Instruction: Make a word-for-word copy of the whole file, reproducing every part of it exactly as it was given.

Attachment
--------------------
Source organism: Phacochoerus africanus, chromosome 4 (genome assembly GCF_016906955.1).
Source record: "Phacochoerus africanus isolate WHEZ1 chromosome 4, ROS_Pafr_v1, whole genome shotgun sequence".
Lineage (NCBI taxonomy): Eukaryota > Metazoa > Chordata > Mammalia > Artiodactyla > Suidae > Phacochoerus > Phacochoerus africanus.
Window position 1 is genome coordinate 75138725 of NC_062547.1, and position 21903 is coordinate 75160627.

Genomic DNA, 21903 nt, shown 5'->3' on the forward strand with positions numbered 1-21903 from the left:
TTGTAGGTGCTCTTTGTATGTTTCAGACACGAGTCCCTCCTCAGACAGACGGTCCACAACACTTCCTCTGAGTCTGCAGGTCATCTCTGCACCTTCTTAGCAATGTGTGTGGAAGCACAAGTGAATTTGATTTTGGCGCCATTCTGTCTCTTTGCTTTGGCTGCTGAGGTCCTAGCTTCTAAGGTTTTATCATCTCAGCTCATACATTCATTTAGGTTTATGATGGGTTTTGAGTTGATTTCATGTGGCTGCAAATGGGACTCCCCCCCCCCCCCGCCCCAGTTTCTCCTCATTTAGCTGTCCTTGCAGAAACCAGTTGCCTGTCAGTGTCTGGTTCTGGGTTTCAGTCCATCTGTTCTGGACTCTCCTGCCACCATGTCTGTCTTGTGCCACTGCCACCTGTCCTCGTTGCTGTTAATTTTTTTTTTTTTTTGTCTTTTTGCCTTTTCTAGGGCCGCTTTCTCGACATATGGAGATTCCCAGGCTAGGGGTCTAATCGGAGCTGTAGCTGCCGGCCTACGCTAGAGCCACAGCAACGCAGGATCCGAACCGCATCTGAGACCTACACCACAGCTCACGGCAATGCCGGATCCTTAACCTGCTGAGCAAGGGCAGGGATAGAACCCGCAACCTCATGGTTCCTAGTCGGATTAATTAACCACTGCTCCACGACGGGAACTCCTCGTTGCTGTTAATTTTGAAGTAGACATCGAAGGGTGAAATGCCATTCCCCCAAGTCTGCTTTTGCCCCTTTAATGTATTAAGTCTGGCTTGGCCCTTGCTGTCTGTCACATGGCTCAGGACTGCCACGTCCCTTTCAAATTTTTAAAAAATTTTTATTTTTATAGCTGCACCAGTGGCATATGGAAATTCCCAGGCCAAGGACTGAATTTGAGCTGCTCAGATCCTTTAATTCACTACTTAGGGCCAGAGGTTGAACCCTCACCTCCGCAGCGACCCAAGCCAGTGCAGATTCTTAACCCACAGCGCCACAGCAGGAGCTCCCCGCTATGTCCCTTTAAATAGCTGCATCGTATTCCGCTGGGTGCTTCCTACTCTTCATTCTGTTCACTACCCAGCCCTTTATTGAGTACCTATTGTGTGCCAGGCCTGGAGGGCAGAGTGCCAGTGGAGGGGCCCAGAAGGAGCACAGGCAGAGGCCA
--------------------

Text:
Source organism: Phacochoerus africanus, chromosome 4 (genome assembly GCF_016906955.1).
Source record: "Phacochoerus africanus isolate WHEZ1 chromosome 4, ROS_Pafr_v1, whole genome shotgun sequence".
Lineage (NCBI taxonomy): Eukaryota > Metazoa > Chordata > Mammalia > Artiodactyla > Suidae > Phacochoerus > Phacochoerus africanus.
Window position 1 is genome coordinate 75138725 of NC_062547.1, and position 21903 is coordinate 75160627.

Genomic DNA, 21903 nt, shown 5'->3' on the forward strand with positions numbered 1-21903 from the left:
TTGTAGGTGCTCTTTGTATGTTTCAGACACGAGTCCCTCCTCAGACAGACGGTCCACAACACTTCCTCTGAGTCTGCAGGTCATCTCTGCACCTTCTTAGCAATGTGTGTGGAAGCACAAGTGAATTTGATTTTGGCGCCATTCTGTCTCTTTGCTTTGGCTGCTGAGGTCCTAGCTTCTAAGGTTTTATCATCTCAGCTCATACATTCATTTAGGTTTATGATGGGTTTTGAGTTGATTTCATGTGGCTGCAAATGGGACTCCCCCCCCCCCCCGCCCCAGTTTCTCCTCATTTAGCTGTCCTTGCAGAAACCAGTTGCCTGTCAGTGTCTGGTTCTGGGTTTCAGTCCATCTGTTCTGGACTCTCCTGCCACCATGTCTGTCTTGTGCCACTGCCACCTGTCCTCGTTGCTGTTAATTTTTTTTTTTTTTTGTCTTTTTGCCTTTTCTAGGGCCGCTTTCTCGACATATGGAGATTCCCAGGCTAGGGGTCTAATCGGAGCTGTAGCTGCCGGCCTACGCTAGAGCCACAGCAACGCAGGATCCGAACCGCATCTGAGACCTACACCACAGCTCACGGCAATGCCGGATCCTTAACCTGCTGAGCAAGGGCAGGGATAGAACCCGCAACCTCATGGTTCCTAGTCGGATTAATTAACCACTGCTCCACGACGGGAACTCCTCGTTGCTGTTAATTTTGAAGTAGACATCGAAGGGTGAAATGCCATTCCCCCAAGTCTGCTTTTGCCCCTTTAATGTATTAAGTCTGGCTTGGCCCTTGCTGTCTGTCACATGGCTCAGGACTGCCACGTCCCTTTCAAATTTTTAAAAAATTTTTATTTTTATAGCTGCACCAGTGGCATATGGAAATTCCCAGGCCAAGGACTGAATTTGAGCTGCTCAGATCCTTTAATTCACTACTTAGGGCCAGAGGTTGAACCCTCACCTCCGCAGCGACCCAAGCCAGTGCAGATTCTTAACCCACAGCGCCACAGCAGGAGCTCCCCGCTATGTCCCTTTAAATAGCTGCATCGTATTCCGCTGGGTGCTTCCTACTCTTCATTCTGTTCACTACCCAGCCCTTTATTGAGTACCTATTGTGTGCCAGGCCTGGAGGGCAGAGTGCCAGTGGAGGGGCCCAGAAGGAGCACAGGCAGAGGCCA